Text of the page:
Collecting Inkan — A Fun and Free Activity in Japan

Notebook with Inkan

Inkan, or rubber stamps, has a certain mysterious charm to it. You can never get tired of collecting them.

These Japanese rubber stamps are known for their intricate designs. They often showcase traditional Japanese motifs such as flowers, animals, nature elements, as well as buildings. Modern iterations of these stamps may include anime themes and mascots, reflecting the evolution of this art form.

Getting into this hobby is easy. Grab some paper, or a notebook, and you’re good to go. Venues that have an inkan usually provides ink pads as well.

Inkan should not be confused with hanko, that are used as seals for the purpose of identification and authentication by the Japanese. However, as a foreigner, you can make your own hanko seal and bring it home as a unique souvenir, but that’s a whole other topic.

I’ve shared in another post a fun series of inkan, known as eki stamps, for you to collect! These stamps make perfect souvenirs, a great way to remember your travels through Japan’s railways.

Read on as I share about the stamps that you can collect. Inkan are even easier to find than eki stamps – there’s no need to navigate complicated train stations. The best part? They’re completely free!

Traveler’s Company

Traveler's Factory Inkan
[Left] Inkan at Traveler’s Factory Narita [Right] Inkan from Traveler’s Factory Kyoto

The Traveler’s Company is a shop for everyone, whether you’re a novice or seasoned stamp collector. I bought most of my notebooks here and have used them for journaling and collecting stamps throughout my travels.

Each Traveler’s Factory outlet will have a stamp counter with stamps unique to that outlet. There are also stamps that feature popular cities of Japan and their landmarks. Some also stamp onto their notebook covers, rather than just in the notebook itself.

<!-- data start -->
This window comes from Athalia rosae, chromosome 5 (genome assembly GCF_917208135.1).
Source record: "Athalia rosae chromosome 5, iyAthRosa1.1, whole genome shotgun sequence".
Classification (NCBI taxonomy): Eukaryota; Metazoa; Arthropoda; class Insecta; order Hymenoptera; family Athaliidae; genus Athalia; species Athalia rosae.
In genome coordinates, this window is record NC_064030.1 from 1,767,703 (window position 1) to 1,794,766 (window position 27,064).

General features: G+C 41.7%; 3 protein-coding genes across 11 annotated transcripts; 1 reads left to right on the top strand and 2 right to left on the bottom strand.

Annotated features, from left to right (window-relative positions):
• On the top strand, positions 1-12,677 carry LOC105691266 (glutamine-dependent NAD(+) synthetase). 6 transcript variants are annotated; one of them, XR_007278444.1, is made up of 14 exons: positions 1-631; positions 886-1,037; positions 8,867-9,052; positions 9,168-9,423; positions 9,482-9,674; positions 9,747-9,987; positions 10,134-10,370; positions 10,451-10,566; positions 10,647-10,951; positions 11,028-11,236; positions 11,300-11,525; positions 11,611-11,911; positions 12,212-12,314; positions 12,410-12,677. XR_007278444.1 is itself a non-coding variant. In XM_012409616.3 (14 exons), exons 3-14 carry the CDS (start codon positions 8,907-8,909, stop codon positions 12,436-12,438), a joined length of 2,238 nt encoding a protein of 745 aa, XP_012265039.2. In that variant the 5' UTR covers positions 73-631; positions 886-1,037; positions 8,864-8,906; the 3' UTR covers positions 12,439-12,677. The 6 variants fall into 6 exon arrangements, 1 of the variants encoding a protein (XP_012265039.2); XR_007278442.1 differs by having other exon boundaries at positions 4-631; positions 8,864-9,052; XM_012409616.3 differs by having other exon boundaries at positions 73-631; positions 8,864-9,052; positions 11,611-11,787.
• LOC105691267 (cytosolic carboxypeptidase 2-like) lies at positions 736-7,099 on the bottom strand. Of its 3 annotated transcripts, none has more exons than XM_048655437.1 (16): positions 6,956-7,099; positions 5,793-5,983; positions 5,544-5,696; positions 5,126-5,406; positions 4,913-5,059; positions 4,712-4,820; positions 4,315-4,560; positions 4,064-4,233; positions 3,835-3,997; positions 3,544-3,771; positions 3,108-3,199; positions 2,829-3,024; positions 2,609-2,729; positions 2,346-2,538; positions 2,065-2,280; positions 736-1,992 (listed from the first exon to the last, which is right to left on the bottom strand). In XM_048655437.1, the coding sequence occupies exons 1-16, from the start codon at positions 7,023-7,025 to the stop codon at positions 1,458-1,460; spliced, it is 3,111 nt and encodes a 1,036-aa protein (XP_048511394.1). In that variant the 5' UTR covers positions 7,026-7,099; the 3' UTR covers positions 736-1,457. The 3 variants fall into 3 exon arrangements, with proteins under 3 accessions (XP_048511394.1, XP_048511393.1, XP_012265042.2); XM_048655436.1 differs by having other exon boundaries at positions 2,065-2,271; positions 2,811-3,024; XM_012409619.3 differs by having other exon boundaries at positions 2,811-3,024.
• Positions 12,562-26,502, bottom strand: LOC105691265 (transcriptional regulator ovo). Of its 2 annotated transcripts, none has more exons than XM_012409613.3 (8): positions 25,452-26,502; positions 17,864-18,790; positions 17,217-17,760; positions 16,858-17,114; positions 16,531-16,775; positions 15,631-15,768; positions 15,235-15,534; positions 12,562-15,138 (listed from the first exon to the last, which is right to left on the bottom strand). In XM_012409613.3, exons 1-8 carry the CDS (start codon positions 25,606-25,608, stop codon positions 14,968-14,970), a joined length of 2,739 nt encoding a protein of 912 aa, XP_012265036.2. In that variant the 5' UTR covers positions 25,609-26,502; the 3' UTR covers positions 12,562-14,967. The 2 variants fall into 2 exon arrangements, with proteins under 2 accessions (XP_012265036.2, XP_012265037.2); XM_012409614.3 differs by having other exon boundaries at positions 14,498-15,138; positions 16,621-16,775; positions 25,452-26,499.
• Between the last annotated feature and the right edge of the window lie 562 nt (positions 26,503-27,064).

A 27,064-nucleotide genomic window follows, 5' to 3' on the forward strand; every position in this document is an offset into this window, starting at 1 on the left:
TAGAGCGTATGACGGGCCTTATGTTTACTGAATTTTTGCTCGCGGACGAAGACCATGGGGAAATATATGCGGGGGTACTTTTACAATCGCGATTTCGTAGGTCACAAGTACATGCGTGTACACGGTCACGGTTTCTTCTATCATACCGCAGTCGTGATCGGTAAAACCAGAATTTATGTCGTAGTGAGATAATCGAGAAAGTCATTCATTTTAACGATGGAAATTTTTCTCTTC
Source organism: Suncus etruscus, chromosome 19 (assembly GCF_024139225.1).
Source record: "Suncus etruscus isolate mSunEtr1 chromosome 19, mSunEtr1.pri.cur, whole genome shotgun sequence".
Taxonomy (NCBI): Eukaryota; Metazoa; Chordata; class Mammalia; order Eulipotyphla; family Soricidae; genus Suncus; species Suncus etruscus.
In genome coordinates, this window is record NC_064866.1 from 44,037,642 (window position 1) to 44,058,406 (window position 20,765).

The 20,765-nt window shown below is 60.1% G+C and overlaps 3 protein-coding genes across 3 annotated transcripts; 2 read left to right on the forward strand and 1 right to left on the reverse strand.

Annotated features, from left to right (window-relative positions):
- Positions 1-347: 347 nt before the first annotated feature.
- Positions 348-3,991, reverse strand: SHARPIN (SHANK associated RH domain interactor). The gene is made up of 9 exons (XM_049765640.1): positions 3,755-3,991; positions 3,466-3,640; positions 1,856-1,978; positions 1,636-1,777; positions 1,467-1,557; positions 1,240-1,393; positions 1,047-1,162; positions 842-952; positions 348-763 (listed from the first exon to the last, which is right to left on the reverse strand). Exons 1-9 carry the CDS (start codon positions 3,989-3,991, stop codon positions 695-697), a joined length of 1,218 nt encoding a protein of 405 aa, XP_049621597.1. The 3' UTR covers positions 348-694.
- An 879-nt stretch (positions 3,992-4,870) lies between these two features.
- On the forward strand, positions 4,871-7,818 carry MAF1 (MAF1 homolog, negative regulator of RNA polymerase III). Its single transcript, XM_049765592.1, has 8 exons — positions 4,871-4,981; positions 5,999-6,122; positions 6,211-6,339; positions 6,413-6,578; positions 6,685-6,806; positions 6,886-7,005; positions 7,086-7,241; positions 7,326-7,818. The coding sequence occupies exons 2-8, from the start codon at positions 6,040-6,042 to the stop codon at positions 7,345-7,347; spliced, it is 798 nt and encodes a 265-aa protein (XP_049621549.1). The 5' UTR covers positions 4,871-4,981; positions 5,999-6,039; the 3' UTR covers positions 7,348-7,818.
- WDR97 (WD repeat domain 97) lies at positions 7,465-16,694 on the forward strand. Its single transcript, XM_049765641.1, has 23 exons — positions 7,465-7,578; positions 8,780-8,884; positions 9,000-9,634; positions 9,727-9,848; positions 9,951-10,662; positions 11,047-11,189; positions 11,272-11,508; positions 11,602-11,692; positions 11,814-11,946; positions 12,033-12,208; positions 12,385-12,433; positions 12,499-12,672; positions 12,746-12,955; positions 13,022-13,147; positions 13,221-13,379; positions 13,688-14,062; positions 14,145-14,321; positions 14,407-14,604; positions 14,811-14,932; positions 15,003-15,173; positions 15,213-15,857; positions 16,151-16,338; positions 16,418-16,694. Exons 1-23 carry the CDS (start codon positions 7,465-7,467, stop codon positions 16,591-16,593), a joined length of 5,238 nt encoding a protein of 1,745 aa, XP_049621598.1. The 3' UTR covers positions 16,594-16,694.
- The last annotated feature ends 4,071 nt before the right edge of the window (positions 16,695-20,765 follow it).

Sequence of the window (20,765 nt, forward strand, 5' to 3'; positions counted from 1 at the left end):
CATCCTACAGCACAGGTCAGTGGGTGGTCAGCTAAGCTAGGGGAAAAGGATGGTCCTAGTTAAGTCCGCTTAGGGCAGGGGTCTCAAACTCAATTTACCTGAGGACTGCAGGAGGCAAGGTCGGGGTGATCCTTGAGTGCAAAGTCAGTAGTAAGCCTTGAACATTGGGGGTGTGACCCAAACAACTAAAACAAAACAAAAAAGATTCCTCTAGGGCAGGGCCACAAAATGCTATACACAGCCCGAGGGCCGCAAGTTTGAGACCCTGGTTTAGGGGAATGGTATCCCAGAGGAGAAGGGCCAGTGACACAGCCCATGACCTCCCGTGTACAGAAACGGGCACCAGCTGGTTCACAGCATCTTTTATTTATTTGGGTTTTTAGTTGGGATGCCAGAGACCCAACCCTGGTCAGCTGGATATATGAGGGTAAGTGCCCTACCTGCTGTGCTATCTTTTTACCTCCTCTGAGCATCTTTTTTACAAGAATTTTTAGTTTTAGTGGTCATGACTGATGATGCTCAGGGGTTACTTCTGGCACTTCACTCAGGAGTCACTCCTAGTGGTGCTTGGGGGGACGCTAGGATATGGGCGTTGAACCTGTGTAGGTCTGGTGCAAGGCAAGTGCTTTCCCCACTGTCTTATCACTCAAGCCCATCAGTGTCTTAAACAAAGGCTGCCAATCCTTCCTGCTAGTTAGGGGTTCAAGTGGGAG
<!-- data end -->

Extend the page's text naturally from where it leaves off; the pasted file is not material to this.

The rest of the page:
Besides stamps, you can also find accessories to decorate your notebook here. Psst! I spent almost an hour shopping and stamping in each outlet! 🤭

Jump Shop

Jump Shop Inkan
Jump Shop – Tokyo Station

The Jump Shop is a haven for manga and anime lovers. Each Jump Shop outlet have their unique inkan design and you can get matching paper from the friendly staff. They will ensure your stamping experience is hassle-free and enjoyable. Whether you’re an avid manga reader, an anime enthusiast, or an inkan collector, the Jump Shop is a must-visit.

Chiikawa Land

Stamp design at Osaka-Umeda

This delightful venue offers more than just Chiikawa-themed merchandise, it’s a vibrant hub for cartoon and anime lovers too. While most of these stamps are cheeky, and in order to understand the humor behind them, you could try asking a Japanese friend to explain, or simply Google Translate. However, it’s more of a local pun sometimes. It’s an enjoyable way to understand the local culture and maybe even learn a bit of Japanese along the way!

World Cultural Heritage (世界文化遺産)

World Cultural Heritage Inkan in Nara
World Cultural Heritage Inkan in Nara

These venues offer a blend of educational exhibits and hands-on experiences. Each location promotes specific heritage sites and offers enlightening materials about them. The term 世界文化遺産 is used to denote cultural sites that have been inscribed on the UNESCO World Heritage List. Though I don’t have the specific listings for these venues, they’re worth seeking out for their unique educational and cultural value.

The Inkan pictured above is located in the Nara City Tourist Information Center, right next to the JR Nara Station. It features Tōdaiji (東大寺), one of Japan’s most famous temples, a landmark of Nara.

That’s all the Inkan we’ve come across during our time in Japan. If you know of anything else, please leave them in the comments below, we would love to check them out on our next trip!

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